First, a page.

Object Name: Antennae Galaxies Image Type: Astronomical…

Object Name: Antennae Galaxies

Image Type: Astronomical

Credit: NASA/ESA, and the Hubble Heritage Team

Acknowledgement: J. Whitmore (STSI) and James Long (ESA/HST)

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Some 4 billion light-years away, galaxies of massive Abell S1063…

Some 4 billion light-years away, galaxies of massive Abell S1063 cluster near the center of this sharp Hubble Space Telescope snapshot. But the fainter bluish arcs are magnified images of galaxies that lie far beyond Abell S1063. About twice as distant, their otherwise undetected light is magnified and distorted by the cluster’s largely unseen gravitational mass, approximately 100 trillion times the mass of the Sun. Providing a tantalizing glimpse of galaxies in the early universe, the effect is known as gravitational lensing. A consequence of warped spacetime it was first predicted by Einstein a century ago. The Hubble image is part of the Frontier Fields program to explore the Final Frontier.

Object Names: Galaxy Cluster Abel S1063

Image Type: Astronomical

Credit: NASA, ESA, Jennifer Lotz (STScl)

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Will either of these galaxies survive? In what might be dubbed…

Will either of these galaxies survive? In what might be dubbed as a semi-final round in a galactic elimination tournament, the two spirals of NGC 7318 are colliding. The featured picture was created from images taken by the Hubble Space Telescope. When galaxies crash into each other, many things may happen including gravitational distortion, gas condensing to produce new episodes of star formation, and ultimately the two galaxies combining into one. Since these two galaxies are part of Stephan’s Quintet, a final round of battling galaxies will likely occur over the next few billion years with the eventual result of many scattered stars and one large galaxy. Quite possibly, the remaining galaxy will not be easily identified with any of its initial galactic components. Stephan’s Quintet was the first identified galaxy group, lies about 300 million light years away, and is visible through a moderately-sized telescope toward the constellation of the Winged Horse (Pegasus).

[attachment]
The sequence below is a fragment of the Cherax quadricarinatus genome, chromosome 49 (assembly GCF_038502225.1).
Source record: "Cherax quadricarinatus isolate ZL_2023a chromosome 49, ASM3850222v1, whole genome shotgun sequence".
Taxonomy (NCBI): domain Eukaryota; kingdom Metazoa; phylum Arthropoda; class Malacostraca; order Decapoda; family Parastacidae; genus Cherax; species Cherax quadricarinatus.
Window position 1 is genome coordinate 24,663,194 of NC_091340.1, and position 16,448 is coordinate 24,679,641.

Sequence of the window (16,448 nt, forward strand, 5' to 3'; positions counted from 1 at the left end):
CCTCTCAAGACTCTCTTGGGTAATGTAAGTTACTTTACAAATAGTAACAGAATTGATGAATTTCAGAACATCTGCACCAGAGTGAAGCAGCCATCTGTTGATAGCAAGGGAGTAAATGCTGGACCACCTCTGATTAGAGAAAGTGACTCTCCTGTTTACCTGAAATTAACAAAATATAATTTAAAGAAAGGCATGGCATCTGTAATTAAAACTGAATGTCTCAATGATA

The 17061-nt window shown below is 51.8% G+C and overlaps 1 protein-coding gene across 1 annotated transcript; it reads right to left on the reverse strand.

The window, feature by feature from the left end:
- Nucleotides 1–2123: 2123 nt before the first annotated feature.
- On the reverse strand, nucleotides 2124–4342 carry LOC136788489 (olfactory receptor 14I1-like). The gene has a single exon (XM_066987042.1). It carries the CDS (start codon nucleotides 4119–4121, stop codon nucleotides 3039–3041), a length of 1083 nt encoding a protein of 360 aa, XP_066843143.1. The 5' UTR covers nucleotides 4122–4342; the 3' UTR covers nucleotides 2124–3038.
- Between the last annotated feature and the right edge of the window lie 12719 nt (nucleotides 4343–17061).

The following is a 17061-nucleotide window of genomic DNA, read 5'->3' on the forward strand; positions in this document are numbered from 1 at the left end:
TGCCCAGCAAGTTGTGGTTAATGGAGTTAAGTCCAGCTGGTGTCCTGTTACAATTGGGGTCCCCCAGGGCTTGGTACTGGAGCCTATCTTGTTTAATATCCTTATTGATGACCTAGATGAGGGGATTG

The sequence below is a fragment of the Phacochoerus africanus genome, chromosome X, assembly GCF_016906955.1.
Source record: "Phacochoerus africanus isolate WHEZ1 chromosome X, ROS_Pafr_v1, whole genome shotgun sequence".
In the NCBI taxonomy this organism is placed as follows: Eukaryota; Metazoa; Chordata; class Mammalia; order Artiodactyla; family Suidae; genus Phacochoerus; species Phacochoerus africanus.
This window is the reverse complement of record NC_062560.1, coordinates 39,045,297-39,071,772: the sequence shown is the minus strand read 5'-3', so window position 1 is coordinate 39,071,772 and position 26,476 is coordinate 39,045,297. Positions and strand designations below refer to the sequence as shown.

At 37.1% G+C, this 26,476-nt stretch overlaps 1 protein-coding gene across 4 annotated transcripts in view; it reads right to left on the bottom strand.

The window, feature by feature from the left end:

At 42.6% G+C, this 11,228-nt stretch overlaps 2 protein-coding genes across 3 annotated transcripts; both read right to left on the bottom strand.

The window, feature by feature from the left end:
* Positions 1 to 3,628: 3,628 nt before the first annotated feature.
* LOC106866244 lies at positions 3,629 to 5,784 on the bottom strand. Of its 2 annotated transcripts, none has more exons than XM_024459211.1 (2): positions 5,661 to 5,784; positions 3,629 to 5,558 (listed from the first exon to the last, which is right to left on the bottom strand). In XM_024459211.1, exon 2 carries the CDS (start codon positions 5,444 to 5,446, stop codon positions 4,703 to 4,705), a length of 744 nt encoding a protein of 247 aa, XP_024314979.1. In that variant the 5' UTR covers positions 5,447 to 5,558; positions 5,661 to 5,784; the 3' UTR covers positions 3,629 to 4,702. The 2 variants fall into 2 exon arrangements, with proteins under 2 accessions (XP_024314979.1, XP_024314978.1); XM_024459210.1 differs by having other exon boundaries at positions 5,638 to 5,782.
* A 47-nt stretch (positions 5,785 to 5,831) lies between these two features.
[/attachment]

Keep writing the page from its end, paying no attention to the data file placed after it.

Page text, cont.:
Object Names: NGC 7318, Stephan’s Quintet

Image Type: Astronomical

Credit: Hubble Legacy Archive, NASA, ESA (Via Nasa’s APOD)

Pocesing And Copyright: José Jimenez Priego

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Hundreds of New Galaxies Detected in First Image From Super Telescope

Hundreds of New Galaxies Detected in First Image From Super Telescope:

The MeerKAT radio telescope isn’t even finished being built, but it’s already released its first image: a small patch of sky showcasing 1,300 galaxies.

In comparison, only 70 galaxies were known to exist in this part of the sky, which covers less than 0.01 percent of the entire celestial sphere.

The telescope in South Africa will eventually consist of 64 dishes, but it’s being built in phases in order to test for any issues that may arise. The first phase, AR1, has only 16 dishes, which is what was able to capture the image. It’s only at 25 percent capacity! Imagine what we can see when it’s at full power.

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This interacting galaxy duo is collectively called Arp 142. The…

This interacting galaxy duo is collectively called Arp 142. The pair contains the disturbed, star-forming spiral galaxy NGC 2936, along with its elliptical companion, NGC 2937 at lower left.

Once part of a flat, spiral disk, the orbits of the galaxy’s stars have become scrambled due to gravitational tidal interactions with the other galaxy. This warps the galaxy’s orderly spiral, and interstellar gas is strewn out into giant tails like stretched taffy.